“That’s about 10 to 15 years for stochastic vol to evolve as a model class because it’s not so clear how to mix it. You have to choose a stochastic vol model, which can be Heston but there are also others like Scott-Chesney and SABR, so, it’s a huge class. Also, you have to choose the local vol part. How do we do it? Do we do a parametric approach such as a parabolic approach; That’s something that Murex has done, with the Tremor model of stochastic local vol. Or do you do something nonparametric in the local vol following a more generic approach that you see in the literature? Numerically it is little more demanding, but also more flexible.”
“So, it’s not just one stochastic local vol model in one paper that you can give a student and say, here, you’re a smart guy, you implement it quickly, come back next week. Now the market had to find out how to combine stochastic and local and in what fraction and make that stable. That took a long time. The big market makers have that in place and put it on their platforms some years back.”
And then the question is, is that it?
“The answer, in my opinion is okay, great, it works, but, how about the distribution of derivatives that has become more relevant. Distribution of derivatives from the sell side into the market, how to disseminate it, how to put it on a platform to more and more clients, to more and more flow, which is what the banks want, with more stability in the flows.”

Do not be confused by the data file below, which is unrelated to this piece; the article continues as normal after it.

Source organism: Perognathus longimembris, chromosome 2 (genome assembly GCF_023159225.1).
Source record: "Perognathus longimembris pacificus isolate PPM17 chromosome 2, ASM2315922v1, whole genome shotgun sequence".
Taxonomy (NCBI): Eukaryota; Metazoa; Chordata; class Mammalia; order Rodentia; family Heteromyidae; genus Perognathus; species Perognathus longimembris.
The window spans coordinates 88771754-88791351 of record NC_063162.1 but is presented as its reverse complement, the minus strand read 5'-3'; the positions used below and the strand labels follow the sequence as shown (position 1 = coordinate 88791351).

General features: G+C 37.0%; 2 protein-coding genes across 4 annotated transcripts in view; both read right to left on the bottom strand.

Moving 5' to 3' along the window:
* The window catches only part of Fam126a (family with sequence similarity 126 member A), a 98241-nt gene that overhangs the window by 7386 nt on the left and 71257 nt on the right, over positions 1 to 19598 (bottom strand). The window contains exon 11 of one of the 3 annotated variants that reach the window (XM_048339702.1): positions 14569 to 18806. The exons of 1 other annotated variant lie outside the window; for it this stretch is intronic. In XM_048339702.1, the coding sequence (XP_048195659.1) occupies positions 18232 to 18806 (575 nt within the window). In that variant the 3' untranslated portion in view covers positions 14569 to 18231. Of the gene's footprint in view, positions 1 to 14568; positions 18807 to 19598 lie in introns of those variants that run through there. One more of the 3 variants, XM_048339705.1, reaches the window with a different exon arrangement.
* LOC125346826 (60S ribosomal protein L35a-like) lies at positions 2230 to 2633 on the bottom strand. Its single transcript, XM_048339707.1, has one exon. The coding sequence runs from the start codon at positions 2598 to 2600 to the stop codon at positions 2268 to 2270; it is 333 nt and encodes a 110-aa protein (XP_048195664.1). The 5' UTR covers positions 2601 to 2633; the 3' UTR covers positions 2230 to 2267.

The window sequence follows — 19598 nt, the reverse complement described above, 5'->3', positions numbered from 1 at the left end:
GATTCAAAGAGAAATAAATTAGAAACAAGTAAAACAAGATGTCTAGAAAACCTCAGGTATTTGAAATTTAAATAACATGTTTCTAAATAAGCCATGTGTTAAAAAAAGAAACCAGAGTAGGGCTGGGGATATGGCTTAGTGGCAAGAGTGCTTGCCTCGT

“For that stochastic local vol in its original form is too slow. In spite of all the technology, the departments of dozens of quants that the banks employ to get it done, it’s not easy – it’s good, but it’s too slow.”
And that brings us to Wystup’s final model choice, mixed local vol, “It’s a simplified version of stochastic local vol for the purposes of distribution and to get a speedup factor speed up factor in pricing of about 10. Not 10 percent faster, but 10 times faster just to make that clear! For distribution purposes with increased volume, that is what a bank that wants to be a leader in the field might need. If you do 10 trades a week, then this question is irrelevant. But if you’re doing 10 trades per minute, then the question is highly relevant.”
Uwe Wystup will present an online talk entitled ‘Recent Trends in Products and Models for FX Derivatives’ for CQF Institute members on 21st July, 2020 at 6pm BST. Membership is free and tickets are complementary. Register Now